Tag Archives: designers

A warning about changing boat plans

Whenever boat designers get together there’s one topic nearly always crops up – the problems that arise when some builder or other changes plans.

Other groups have also have their gripes – I know touring bands talk about the comfort that is afforded by having the bigger engine option in their vans and office workers complain about IT.

But changing a set of carefully worked out plans goes to the heart of what designers do when they make the mass of small decisions that together make a functioning and often good looking boat. So a designer’s anxiety mounts when someone announces that they’re making a change.

Often, the changer is an experienced person (such as Faversham’s Alan Thorne), the change is minor and everything works out fine  – but so often that anxiety often turns to dismay when an unlooked for modification turns out to be disastrous for the builder’s project.

And so it was in the example Michael Storer quotes in this article. I commend it to first time and amateur boat builders – and I commend Mik’s thoughts on the issue to other designers.

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A skiff on a lonely New Zealand beach

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Regular intheboatshed.net reader Paul Mullings found this skiff on a beach while strolling by the Manukau Harbour, Auckland, New Zealand and was so uplifted by its simple elegance that he decided to send in a clutch of photos.

‘Hi Gav,

‘I chanced upon this delightful skiff when out and about today and thought I should share it with you – it certainly lifted my spirits and instilled a modicum of jealousy too!

‘Paul’

So here’s the question: assuming that it was built to published drawings, which were the plans this builder used? Answers to the Comment link below please!

Also on the subject of doings in New Zealand, weblogger Andy White has written to say that Devonport Yacht Club is holding an exhibition of the work of North Shore designers from the 4th to the 11th October as part of a heritage festival for Auckland. Read more here at Andy’s weblog and also here.

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Edwin Schoettle on catboats, Gavin Atkin on what’s wrong with yachts and yachties

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Legendary catboat Silent Maid

Edwin Schoettle’s classic Sailing Craft published in 1928 is a fabulous big old book of nearly 800 pages – so I hope no-one will mind me posting a few of them. And perhaps my post will serve to keep the memory alight.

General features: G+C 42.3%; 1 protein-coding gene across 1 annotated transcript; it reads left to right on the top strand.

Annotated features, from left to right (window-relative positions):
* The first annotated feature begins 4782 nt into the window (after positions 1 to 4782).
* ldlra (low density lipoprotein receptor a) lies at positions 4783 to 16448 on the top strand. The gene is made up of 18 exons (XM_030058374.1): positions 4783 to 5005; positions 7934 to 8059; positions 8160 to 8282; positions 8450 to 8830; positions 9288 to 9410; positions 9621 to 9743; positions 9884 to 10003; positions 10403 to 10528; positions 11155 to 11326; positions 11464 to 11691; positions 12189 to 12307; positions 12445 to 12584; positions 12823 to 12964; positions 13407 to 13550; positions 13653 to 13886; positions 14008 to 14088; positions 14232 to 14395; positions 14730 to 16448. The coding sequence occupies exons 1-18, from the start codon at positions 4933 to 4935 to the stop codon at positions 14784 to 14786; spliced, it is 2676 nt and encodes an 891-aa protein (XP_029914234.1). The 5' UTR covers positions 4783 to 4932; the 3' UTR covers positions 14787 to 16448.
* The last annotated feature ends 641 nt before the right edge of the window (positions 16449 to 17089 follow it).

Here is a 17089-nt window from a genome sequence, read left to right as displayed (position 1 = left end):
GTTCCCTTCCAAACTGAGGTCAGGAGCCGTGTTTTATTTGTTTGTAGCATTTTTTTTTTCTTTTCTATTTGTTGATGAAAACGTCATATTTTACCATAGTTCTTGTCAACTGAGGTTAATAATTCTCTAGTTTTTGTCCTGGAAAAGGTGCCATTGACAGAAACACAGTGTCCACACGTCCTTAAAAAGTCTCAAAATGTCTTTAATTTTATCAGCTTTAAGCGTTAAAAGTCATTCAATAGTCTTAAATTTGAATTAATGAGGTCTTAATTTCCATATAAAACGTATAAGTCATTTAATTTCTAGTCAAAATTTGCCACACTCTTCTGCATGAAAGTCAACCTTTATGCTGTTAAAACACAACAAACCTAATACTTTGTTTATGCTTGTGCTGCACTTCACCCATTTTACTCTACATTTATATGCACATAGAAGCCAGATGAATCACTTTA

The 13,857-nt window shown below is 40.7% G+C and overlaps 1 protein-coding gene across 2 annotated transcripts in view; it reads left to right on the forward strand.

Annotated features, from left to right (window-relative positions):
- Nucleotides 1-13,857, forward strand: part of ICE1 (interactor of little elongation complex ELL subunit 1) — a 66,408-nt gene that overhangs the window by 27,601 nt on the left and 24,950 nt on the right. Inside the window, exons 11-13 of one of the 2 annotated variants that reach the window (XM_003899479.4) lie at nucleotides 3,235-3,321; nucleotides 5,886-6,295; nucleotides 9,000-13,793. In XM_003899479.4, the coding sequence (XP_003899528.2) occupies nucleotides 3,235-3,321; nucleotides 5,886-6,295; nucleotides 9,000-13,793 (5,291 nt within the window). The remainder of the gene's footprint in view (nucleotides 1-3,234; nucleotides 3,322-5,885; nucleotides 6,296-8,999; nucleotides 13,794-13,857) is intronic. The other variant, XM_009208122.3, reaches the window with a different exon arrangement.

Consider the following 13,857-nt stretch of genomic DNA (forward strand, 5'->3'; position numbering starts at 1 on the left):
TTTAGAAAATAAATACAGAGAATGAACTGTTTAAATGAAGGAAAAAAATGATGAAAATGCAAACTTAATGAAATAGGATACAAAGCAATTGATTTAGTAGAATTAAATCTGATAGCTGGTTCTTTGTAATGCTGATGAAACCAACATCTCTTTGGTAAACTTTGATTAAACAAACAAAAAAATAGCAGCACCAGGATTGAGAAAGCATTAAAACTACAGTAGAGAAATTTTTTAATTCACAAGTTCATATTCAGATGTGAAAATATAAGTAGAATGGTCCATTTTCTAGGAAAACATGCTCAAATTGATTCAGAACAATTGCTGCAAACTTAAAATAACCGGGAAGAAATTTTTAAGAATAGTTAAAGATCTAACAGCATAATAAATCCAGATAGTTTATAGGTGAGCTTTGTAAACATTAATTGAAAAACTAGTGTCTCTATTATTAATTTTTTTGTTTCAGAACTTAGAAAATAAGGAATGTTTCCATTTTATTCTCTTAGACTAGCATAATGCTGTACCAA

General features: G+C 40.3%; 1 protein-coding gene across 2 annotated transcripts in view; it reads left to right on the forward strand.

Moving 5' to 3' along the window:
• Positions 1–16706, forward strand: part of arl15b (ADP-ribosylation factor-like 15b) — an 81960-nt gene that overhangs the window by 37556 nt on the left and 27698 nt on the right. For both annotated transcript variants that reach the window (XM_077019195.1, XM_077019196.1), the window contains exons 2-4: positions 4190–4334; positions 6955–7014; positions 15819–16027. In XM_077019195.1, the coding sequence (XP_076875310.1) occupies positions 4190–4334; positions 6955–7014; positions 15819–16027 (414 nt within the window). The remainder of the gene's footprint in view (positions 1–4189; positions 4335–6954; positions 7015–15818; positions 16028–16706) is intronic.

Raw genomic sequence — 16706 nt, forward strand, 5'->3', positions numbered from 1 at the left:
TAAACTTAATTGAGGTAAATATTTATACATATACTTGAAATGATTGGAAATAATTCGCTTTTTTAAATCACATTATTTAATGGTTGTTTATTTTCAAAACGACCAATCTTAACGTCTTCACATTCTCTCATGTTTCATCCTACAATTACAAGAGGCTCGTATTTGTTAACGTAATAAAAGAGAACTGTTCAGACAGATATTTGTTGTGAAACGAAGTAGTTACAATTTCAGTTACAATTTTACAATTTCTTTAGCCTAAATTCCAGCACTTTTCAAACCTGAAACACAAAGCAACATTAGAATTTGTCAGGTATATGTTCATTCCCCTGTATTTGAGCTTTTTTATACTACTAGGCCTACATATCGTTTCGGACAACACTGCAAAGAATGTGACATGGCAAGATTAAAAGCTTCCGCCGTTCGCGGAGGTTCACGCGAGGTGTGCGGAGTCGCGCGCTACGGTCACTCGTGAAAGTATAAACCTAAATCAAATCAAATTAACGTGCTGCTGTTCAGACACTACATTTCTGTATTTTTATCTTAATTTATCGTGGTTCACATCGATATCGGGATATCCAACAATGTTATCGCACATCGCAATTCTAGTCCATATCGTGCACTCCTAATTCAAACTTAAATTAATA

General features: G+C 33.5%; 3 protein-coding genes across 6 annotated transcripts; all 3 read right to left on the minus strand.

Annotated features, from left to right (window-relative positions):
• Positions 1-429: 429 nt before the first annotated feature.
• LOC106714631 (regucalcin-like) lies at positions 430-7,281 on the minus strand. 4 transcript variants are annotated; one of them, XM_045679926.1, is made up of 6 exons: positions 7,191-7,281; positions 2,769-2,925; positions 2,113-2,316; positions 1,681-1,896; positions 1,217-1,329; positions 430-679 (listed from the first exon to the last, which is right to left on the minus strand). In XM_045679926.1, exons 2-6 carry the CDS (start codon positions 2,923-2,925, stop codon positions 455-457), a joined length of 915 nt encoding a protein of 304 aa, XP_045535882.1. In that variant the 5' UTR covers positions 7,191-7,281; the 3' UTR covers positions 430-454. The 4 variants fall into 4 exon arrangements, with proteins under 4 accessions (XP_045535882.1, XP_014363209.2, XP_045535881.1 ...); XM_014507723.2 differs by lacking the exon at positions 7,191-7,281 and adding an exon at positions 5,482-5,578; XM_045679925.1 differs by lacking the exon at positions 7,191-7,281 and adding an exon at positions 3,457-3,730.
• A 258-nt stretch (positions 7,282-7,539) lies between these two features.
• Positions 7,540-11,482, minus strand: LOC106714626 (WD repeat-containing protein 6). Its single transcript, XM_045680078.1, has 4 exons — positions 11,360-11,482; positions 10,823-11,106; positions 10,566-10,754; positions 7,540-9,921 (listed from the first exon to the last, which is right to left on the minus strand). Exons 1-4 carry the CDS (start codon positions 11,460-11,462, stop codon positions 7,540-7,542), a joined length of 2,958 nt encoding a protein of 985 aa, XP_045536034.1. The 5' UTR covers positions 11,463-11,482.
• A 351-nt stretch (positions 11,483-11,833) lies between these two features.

I’d like to explain why I’ve been thinking about the catboat lately.

I’ve complained for years that many yachties  motor or motor sail for much of the time and I’ve often wondered what the reason might be. Well, I’ve come to think that it isn’t laziness or a dislike of sailing. The reason why they’re reluctant to use their full sailplan is that they’re either sailing alone, or effectively doing so, and don’t want the fag of having to manage sails, winches and sheets as well as steer, navigate and keep a look out.  And because they’re not using their full sail plan their boats are slow without the help of its engine – and that’s why most yachties motor for much of the time.

Looked at another way, it’s because we’re using the wrong rigs.  Instead of the Bermudan sloop with a masthead rig, big foresail, winches and the rest, we could be using rigs that reduce the number of essential control lines to very few – the cat and the cat yawl.

Of course there’s a shortage of cat yawls outside of a few designers offering plans for relatively small boats aimed at the amateur builders, so I’ve been considering the experiences people have had with the catboat.

I’ve no experience with these boats and have no firm opinions to offer, but it’s interesting that Schoettle emerges as such a fan of the catboat. I’m inclined to think a modified form of catboat, perhaps one with the kind of capacious hull that’s long been normal in family cruising boats could be seriously useful to yachtsmen in the era of expensive fuel and growing environmental awareness.

Those who find it difficult to swallow the idea of the Bermudan sloop being replaced by a more old fashioned rig might thinking about the argument in a different way – instead of describing the cat or cat yawl rig of the future as being derived from historical yacht types or workboats, just think of them as big Lasers with heavy keels.

Read more about Silent Maid in a recent post at the weblog 70.8%.

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